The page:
Skip to content

Our Weekly Newsletter

Our Weekly Newsletter

Across Instinctif Partners’ Financial Services team, we are always keeping an eye on the key developments taking place across the sector to evaluate their impact on the many businesses we work with. Here we share our picks of the week’s most interesting news, and our expert views.

Give new tech regulator power to impose heavy fines, urges CMA

The UK’s competition regulator has urged that a new technology regulator should have the power to fine Google, Facebook and other large firms billions of pounds if they break a new code of conduct. The Competition and Markets Authority has stressed the importance of the new regulator having the power to impose significant fines on Big Tech firms to incentivise them to behave in a manner that strengthens competition in the market. The recommendations come as Facebook is facing two major lawsuits in the US over alleged anti-competitive behaviour. (The Guardian, 8 December 2020)

Private equity could boost savers’ pensions

Private equity could boost savers’ pensions to help them better fund retirement, according to a new study. Savers have been hit hard by record low returns on assets that typically represent a large proportion of pension funds’ portfolios – such as gilts and corporate debt. Alternative assets including private equity funds have performed well amid the market volatility caused by the coronavirus pandemic, suggesting they could raise the value of savers’ pensions over the long term. The study comes as investment manager Vanguard has introduced a private equity investment option to clients saving for retirement. (Private Equity News, 9 December 2020)

Banks planning to backtrack on fraud refunds

Banks are reportedly holding discussions behind closed doors about whether there is scope to remove existing rules that guarantee online shoppers get their money back if they are scammed. As the most common type of fraud, this would lead to around 90,000 claims a year being rejected and would cost consumers £67m. Banks came to an agreement only last year to a refund code to ensure that innocent scam victims wouldn’t be out of pocket, but this has now allegedly caused issues with some paying more than others. Consumers campaigners are also involved, arguing that scammers are becoming even more sophisticated so no shoppers should be left vulnerable. (The Times, 6 December 2020)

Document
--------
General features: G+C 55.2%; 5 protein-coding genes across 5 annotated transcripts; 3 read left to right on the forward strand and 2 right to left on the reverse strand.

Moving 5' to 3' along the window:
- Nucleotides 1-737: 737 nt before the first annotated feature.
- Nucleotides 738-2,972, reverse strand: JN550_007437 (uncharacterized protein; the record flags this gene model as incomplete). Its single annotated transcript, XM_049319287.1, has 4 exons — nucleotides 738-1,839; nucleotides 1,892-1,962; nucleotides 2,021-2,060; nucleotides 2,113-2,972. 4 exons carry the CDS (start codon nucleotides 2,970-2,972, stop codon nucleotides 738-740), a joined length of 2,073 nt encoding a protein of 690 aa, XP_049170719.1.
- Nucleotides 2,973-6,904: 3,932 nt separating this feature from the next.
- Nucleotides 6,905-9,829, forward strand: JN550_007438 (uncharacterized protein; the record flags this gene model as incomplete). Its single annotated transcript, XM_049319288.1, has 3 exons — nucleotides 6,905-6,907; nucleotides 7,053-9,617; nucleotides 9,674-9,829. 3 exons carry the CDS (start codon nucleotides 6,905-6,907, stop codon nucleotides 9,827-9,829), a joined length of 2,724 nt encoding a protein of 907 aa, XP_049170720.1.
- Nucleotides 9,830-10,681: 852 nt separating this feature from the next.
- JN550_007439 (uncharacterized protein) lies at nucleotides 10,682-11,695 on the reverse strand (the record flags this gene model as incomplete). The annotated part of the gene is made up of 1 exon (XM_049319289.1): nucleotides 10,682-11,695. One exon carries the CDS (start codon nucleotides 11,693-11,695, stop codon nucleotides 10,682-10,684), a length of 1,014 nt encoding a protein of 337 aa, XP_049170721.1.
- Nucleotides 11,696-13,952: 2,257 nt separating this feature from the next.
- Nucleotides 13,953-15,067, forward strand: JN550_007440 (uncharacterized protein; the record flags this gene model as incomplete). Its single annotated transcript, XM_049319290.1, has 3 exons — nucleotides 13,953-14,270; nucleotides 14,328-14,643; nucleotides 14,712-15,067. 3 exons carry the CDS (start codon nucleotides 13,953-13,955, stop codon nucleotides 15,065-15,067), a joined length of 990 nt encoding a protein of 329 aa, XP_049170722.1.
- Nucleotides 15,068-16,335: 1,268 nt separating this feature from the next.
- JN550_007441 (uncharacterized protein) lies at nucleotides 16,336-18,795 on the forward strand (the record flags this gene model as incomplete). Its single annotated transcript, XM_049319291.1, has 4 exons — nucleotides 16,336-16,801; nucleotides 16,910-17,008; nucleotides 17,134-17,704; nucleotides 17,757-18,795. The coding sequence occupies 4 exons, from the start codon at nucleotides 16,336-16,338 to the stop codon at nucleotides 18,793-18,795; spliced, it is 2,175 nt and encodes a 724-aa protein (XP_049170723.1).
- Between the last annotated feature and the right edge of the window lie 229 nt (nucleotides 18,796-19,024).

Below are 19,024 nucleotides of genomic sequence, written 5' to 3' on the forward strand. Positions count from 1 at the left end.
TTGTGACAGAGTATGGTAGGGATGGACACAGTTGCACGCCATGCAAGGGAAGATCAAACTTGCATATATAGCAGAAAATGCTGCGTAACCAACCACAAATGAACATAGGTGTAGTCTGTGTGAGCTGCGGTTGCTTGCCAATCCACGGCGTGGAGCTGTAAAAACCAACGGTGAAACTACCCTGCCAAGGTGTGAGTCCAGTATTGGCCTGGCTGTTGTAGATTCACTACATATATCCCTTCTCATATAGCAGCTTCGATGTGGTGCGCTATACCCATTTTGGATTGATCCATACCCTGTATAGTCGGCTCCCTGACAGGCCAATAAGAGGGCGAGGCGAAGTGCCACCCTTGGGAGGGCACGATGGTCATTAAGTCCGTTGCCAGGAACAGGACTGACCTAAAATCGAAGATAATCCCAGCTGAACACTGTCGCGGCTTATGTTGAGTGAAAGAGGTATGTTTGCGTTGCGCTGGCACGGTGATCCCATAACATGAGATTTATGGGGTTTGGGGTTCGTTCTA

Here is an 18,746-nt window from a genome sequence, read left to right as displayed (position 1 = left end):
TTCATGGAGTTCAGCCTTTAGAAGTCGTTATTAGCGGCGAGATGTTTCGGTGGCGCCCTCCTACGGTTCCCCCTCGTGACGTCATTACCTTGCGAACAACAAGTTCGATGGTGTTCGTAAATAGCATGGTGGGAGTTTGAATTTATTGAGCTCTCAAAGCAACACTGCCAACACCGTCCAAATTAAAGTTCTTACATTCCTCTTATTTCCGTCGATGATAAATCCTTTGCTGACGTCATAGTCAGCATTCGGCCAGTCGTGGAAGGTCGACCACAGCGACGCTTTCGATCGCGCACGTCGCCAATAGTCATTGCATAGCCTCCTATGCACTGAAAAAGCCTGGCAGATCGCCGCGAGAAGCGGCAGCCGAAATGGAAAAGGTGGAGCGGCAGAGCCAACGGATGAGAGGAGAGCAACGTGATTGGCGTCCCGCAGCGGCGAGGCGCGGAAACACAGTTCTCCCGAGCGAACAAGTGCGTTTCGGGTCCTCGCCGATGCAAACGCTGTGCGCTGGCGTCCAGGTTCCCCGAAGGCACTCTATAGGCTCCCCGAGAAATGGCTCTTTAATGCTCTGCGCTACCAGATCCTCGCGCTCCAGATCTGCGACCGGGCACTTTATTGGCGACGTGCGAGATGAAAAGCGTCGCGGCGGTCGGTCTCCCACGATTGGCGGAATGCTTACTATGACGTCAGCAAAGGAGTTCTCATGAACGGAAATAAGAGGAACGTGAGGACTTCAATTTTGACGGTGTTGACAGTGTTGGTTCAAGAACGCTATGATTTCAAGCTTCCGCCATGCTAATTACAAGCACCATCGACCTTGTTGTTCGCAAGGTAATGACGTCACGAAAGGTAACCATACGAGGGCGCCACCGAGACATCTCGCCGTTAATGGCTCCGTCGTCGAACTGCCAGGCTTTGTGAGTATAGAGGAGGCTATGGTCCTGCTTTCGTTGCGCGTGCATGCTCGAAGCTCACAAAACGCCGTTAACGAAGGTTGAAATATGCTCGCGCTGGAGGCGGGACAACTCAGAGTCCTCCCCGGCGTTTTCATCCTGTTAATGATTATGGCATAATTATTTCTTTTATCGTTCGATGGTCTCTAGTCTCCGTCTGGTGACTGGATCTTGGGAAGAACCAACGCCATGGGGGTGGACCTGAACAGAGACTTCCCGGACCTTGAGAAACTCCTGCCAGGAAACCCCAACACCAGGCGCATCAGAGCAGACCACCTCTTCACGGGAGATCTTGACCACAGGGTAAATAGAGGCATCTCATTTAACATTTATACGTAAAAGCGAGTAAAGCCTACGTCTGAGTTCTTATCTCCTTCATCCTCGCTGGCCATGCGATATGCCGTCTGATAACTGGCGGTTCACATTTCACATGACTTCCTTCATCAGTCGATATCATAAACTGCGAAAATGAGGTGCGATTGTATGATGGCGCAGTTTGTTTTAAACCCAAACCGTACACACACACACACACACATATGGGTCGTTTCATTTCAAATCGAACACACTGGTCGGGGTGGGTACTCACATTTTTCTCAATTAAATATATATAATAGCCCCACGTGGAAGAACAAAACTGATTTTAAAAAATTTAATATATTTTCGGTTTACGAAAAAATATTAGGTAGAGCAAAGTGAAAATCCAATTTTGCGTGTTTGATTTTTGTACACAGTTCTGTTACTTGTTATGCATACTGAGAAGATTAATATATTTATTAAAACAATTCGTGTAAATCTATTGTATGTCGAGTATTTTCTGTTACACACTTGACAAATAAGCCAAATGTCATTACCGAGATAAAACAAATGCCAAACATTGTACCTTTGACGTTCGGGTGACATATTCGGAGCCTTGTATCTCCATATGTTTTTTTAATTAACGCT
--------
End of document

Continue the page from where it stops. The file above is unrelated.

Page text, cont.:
Active fund investors told to be patient on underperformance to get the best returns

New research has suggested that investors in active funds should be patient and tolerate longer periods of decline, as even the best active funds have had long periods of underperforming the market. Investors notoriously have limited tolerance for sustained underperformance, in particular when it is so frequent, but the message they give is that patience does pay off in the long run to achieve higher returns. (Financial Times, 4 December 2020)

One-off wealth tax could raise £260bn for Treasury

A new report has recommended the Government introduce a one-off wealth tax on net assets above £500,000 to help mend the damage the coronavirus pandemic has inflicted on the UK’s public finances. The levy could raise over £260bn for the Treasury, according to the report. Introducing a wealth tax may be a viable alternative to increasing taxes on employment and transactions to ensure firms are not put off from hiring staff and consumers are not disincentivised to spend, crucial elements to the UK’s economic recovery. (From BBC News, 9 December 2020)

Where are you visiting from?

Select from the regional list below.


    Apply now

    Submit your application directly to our careers team using this form. We look forward to hearing from you!

    Fields marked with a * are required to submit the form.

    Name *
    * Upload your CV and any other supporting documentsSupported file types: doc, docx, pdf, rtf, txt. (MAX size: 6MB)

      Sign up to hear from us

      We send a range of frequent newsletters on several topics below. Submit your details here to receive some or any of these communications.

      Fields marked with a * are required to submit the form.

      Name *
      Which area are you interested in hearing about? *

      If you have a general enquiry, please contact us here.

        Get in touch

        How can we help? Contact us using the form below, or via the following:


        Phone: +44 207 457 2020

        Fields marked with a * are required to submit the form.

        Name *